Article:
New York City’s abandoned streets are starting to resemble scenes from an apocalyptic movie.
Eerie images surfaced as the coronavirus pandemic continues to sweep the United States, with cases in New York state surging to 122,000.
New York based photographer Phil Penman captured the now-desolate streets of NYC, which normally are filled with pedestrians, cyclists, cars, and street vendors.
But as fears of coronavirus keep New Yorkers inside their homes, the return of normalcy seems to be in the distant future.
As NYC’s virus death toll surpasses 1,500, more people are social distancing to help prevent the spread of the the deadly virus.
Iconic staples of NYC – Union Square, the Staten Island Ferry, Wall Street, Grand Central Terminal, Times Square, Madison Square Park, the Theatre District, FDR Drive, subway stations and the city’s monumental bridges – appear lonelier than ever.
Penman told the Daily Mail: “It’s like being in a movie that’s not entertaining.
“The city that’s normally hustling and bustling is now just empty. Devoid of everything.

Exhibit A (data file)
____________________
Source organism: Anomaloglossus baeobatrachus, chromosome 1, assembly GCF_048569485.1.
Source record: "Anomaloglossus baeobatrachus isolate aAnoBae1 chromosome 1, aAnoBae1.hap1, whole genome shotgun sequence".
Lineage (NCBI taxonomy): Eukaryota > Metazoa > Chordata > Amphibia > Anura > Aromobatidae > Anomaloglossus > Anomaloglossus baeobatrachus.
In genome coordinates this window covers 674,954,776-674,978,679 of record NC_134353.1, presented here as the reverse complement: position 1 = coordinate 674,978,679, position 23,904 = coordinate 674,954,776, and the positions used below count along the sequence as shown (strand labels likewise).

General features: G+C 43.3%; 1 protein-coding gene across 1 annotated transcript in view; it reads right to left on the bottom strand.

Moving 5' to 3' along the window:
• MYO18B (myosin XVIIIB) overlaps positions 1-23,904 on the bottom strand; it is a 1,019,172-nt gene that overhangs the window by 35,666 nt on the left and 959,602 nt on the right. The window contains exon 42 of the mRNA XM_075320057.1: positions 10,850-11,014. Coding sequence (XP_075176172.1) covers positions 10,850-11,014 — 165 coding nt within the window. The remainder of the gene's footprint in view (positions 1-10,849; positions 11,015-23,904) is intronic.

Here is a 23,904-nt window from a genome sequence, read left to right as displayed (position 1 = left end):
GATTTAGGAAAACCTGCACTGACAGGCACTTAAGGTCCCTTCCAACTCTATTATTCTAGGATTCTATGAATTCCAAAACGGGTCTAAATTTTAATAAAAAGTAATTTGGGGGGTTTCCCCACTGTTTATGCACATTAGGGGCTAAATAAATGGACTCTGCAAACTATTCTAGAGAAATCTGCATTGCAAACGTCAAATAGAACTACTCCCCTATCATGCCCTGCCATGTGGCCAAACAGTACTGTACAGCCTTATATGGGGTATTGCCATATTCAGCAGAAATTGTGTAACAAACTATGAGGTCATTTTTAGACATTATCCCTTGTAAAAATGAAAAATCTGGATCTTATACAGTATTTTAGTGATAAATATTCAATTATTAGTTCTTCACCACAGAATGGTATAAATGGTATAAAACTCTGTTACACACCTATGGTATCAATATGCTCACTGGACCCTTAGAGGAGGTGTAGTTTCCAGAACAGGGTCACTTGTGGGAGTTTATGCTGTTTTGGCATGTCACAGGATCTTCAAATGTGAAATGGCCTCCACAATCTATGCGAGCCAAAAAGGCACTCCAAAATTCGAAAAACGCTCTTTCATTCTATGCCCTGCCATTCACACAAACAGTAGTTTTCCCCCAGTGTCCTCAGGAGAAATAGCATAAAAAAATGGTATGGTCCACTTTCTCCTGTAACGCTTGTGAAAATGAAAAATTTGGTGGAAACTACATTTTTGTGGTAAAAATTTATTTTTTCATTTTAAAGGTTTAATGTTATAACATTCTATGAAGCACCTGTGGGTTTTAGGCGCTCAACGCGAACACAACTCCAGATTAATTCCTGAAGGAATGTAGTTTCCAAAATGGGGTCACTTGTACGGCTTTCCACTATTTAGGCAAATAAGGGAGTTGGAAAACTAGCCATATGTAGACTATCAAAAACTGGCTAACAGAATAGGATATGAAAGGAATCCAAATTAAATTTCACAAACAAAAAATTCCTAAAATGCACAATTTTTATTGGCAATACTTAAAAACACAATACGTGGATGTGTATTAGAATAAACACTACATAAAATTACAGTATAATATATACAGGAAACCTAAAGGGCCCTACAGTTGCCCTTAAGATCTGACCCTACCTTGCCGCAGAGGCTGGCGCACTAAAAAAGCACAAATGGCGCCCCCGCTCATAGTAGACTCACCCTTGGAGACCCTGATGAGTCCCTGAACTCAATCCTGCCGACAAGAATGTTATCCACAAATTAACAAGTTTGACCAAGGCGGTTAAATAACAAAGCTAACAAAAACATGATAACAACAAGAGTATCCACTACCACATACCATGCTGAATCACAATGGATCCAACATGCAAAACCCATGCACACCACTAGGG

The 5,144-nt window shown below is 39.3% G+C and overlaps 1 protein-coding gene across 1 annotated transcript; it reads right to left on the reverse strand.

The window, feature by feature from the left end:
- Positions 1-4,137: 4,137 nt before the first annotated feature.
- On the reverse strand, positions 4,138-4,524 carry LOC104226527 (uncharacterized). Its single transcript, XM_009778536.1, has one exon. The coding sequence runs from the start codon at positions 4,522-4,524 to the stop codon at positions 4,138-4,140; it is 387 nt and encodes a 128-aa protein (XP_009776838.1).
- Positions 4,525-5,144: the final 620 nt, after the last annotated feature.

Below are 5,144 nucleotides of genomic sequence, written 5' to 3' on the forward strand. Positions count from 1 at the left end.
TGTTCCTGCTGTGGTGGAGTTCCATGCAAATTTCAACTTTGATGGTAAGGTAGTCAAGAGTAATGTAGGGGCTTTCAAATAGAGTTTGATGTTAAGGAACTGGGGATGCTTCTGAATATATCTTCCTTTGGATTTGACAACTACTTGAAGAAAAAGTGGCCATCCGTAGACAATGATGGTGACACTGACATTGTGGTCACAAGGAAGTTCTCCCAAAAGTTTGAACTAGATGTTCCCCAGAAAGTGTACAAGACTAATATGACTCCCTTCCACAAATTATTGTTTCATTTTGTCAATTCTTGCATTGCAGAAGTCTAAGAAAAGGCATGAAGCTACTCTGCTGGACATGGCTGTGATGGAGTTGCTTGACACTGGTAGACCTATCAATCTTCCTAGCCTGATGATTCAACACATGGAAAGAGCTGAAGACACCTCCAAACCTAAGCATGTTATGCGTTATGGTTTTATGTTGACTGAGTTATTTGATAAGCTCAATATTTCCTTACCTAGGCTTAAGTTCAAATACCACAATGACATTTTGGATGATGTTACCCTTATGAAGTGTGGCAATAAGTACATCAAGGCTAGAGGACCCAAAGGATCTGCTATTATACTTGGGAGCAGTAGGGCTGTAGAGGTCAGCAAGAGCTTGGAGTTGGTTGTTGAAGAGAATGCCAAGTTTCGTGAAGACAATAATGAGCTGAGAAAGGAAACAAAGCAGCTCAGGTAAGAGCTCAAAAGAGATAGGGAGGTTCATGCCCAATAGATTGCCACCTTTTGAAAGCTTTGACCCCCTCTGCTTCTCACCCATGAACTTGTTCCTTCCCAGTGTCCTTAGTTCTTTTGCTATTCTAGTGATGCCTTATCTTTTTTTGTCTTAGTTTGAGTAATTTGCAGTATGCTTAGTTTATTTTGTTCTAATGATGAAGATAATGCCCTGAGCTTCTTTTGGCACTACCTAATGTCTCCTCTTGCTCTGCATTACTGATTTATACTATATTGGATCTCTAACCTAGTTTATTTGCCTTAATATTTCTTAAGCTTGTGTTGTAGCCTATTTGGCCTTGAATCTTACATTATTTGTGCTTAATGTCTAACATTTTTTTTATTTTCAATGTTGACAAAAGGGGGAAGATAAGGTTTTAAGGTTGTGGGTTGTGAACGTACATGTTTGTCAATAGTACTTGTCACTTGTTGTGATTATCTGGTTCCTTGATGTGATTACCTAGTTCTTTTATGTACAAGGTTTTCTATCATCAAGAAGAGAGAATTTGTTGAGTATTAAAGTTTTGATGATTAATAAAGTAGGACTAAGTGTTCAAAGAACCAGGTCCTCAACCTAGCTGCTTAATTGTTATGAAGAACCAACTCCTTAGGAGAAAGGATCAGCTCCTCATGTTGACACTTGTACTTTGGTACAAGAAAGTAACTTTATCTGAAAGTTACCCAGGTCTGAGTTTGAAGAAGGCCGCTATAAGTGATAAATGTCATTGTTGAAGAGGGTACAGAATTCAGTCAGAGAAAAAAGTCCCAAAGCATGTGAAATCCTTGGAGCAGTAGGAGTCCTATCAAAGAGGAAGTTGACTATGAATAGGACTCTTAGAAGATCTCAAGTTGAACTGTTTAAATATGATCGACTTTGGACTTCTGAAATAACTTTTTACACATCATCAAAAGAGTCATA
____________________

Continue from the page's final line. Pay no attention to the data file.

“People are walking around and nobody is saying a word, they keep their heads down and now it’s even scarier because everyone is wearing a mask.”
The ghostly black-and-white images taken by Perman captures the sadness, confusion, and fear that has now taken over ‘The City That Never Sleeps.’
Some of his photos captured plumes of steam rising up from the empty city streets.
Vacant benches, mask-wearing people, old newspapers, bikes, and empty shopping carts can also be spotted in his cleverly-taken photographs.
Penman told the DailyMail: “After 9/11 you’d walk around the streets and people were everywhere.
“Everyone was doing their bit to try and help out, you would walk down West Side Highway and volunteers were giving water out.
“But with this, you don’t see anybody.”
“It’s funny cause I used to go out and I would purposely wait until when it was quiet to take pictures because I didn’t want too many people in the photos and now of course before there’s nobody anywhere.”
hurches, gyms, restaurants, and anything deemed a non-essential business have closed their doors until further notice.
“I always kind-of looked at New York as being a person. I just miss it,” Penman said.
As more than 701,000 US jobs were cut in March during the coronavirus crisis and the worst is yet to come – New York City won’t be attracting crowds anytime soon.
Millions of workers have had hours slashed, been furloughed, or lost their jobs entirely as non-essential businesses have been forced to temporarily close.
The social distancing guidelines for America have been extended until April 30.